I’m reading David Bradford’s book Up Your Game, and on page 41 he talks about using a contact manager.
David is the consummate networker who has also had a terrific career. He’s a grandpa living in Utah and just recently was the CEO of HireVue, and before that, CEO of the amazing Fusion-IO. He is active on social media and has a big, giving heart.
Back to the “contact manager” concept. In the olden days (well, actually, even today) most people had not heard of a “contact manager.” Everyone had heard of a Roladex, which is an old-fashioned device that sat on your desk, and allowed you to quickly flip through cards that had your contacts’ information on them so you could find their phone number and call them. Here’s a modern-looking roladex (image courtesy wikipedia):
According to what I’ve found online, ACT! was the first digital contact manager – that is, a contact manager on a computer. It was 1986 (where were YOU in 1986??) and ACT! would be the first of hundreds. There were a few others that you probably haven’t heard of, the one I briefly used was Goldmine. Today you have likely heard of the massive $5B/annual company Salesforce.com. Perhaps there are thousands of CRM systems now.
CRM stands for Customer Relationship Management… and this software has mostly been designed for sales professionals. Some of them LOVE the software, and live-and-die on CRM, and others abhor CRM (because they are people people, and not software nerds).
The Roladex, and the little black book of contacts, were for anyone trying to keep track of their friend/family, etc.
CRM was really mostly for salespeople. Who else would pay that much for software that was that hard to use, when all you really wanted was a place to write down a phone number?
When David wrote about using a “contact manager” in his book, I got excited. He is not using it as a sales professional, he’s using it as a real contact manager! He’s using it to keep track of who is is meeting, what their important phone information is, when he communicates with them, and when he needs to follow-up.
Let me break that down, and make this a “how to” post. This is more of a “how to get value out of a contact manager” than how to use any bells and whistles. And just for fun, I’m going to use “JibberJobber” instead of “contact manager.”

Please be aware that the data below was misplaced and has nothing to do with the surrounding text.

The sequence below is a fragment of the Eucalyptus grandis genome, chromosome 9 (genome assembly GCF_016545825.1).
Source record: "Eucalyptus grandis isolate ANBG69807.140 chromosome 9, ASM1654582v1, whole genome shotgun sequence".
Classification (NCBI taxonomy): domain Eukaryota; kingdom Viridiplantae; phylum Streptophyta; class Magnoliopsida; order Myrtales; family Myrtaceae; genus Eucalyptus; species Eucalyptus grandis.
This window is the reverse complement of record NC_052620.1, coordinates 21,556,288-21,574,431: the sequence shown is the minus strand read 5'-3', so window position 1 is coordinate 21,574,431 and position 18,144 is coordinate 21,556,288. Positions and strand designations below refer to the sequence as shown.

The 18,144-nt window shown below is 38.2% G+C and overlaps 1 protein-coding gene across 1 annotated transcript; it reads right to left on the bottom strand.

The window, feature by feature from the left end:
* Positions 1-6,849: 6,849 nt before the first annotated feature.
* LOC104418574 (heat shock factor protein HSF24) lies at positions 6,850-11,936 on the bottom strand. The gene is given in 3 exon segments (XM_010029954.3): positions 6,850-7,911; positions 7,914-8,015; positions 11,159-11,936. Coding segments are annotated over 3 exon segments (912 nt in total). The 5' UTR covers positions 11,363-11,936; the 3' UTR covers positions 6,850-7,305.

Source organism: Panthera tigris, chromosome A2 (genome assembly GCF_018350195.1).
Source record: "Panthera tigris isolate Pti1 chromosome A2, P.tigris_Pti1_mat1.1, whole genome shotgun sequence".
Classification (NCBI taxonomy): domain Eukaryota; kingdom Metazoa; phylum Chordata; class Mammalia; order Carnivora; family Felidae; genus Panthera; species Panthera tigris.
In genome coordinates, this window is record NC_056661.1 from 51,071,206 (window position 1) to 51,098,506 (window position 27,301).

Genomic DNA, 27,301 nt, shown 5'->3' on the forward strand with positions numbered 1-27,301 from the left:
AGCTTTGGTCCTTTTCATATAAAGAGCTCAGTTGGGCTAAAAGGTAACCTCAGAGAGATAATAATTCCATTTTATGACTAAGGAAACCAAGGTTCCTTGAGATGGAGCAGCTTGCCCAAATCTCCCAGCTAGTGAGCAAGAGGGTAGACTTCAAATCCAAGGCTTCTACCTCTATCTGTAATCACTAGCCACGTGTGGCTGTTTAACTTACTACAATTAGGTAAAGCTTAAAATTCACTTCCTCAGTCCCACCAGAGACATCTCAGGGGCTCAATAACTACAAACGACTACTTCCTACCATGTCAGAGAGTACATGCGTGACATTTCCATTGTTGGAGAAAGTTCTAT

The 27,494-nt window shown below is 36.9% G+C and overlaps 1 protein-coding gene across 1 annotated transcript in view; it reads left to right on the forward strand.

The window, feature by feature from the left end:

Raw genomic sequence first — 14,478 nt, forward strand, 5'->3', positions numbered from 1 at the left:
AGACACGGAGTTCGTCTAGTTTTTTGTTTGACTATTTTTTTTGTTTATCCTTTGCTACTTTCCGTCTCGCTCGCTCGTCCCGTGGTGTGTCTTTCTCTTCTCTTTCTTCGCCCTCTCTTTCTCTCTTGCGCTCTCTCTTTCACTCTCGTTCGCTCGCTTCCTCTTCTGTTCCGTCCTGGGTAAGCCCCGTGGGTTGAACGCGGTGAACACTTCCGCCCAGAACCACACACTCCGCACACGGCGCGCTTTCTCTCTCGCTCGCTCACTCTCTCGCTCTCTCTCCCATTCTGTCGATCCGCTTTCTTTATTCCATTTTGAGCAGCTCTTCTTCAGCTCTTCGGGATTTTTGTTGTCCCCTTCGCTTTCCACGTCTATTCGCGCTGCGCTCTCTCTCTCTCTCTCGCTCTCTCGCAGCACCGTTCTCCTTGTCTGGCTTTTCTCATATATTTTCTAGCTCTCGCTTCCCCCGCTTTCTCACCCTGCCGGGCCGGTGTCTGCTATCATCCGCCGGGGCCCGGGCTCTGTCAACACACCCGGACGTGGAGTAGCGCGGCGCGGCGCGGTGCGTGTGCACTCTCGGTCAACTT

First, store your contacts in JibberJobber.
You can store all of them, but you don’t need to. Don’t get stressed that one system (perhaps your email contact list) has contacts that are not in JibberJobber, or that LinkedIn doesn’t have all of the same contacts as you have in JibberJobber. Recognize that these are different systems with different purposes. The purpose of your contact manager (JibberJobber) is not to have the contacts everwhere else, but to serve as a central repository of IMPORTANT contacts that you are, can or want to nurture. If someone comes into your life through LinkedIn, eventually they’ll probably end up in JibberJobber.
Second, record information about those contacts.
When you first enter a contact, you likely won’t have all of the information you could put in about them. I usually start with just the first name, last name, and email address. As my relationship progresses, or as we exchange more and more emails, I will find out other information, like a work address or phone number, which might be in their official work email. Just collect this information as you get it, and gradually enter it into JibberJobber. Don’t stress about not having it to begin with…
Third, record important communication as “log entries.”
When you reach out to someone, or respond to them, log it into JibberJobber. I don’t do this all the time, but as I’m starting a relationship I’ll log any communication just to put a timeframe around how fast or slow our relationship is forming. Once I have a strong relationship with someone, I find myself logging communications less, but the quality of what I’m logging increases. For example, we meet at a networking event and I send you an email. I’ll log that email, even though it’s not going to have anything more substantial than “nice to meet you – let’s get on a call next week.” A few years later I’m not going to log every email we exchange, but if there is something big, or important, then I’ll log that. Don’t beat yourself up for not logging everything… you’ll get used to what you really want to track and what you don’t need to.
Fourth, indicate when you need to follow-up with your contacts.
This might be one of the hardest things to do, and track, for people who are starting to get serious about networking. Why? Because the more you network, the more follow-up you can do! And it feels rotten to meet people, start a relationship, and then forget when to follow-up, or who they were, or why you should follow-up, etc. In JibberJobber, you’ll create “action items,” which is basically a due date on a log entry. You can even create recurring action items, which means you can say “Ping Johnny every quarter,” to help you nurture relationships over the long-term.
Keith Ferrazzi says that if you want to be better than 95% of your competition, all you have to do is follow-up. We know this, but there’s a reason why 95 out of 100 people don’t do it: it’s hard to manage!
Let JibberJobber be your contact manager and your follow-up tool.
The focus is not on sales, rather on relationships.
Are you ready to get serious about this yet? Jump on a User Orientation webinar, and let’s start by taking baby steps together.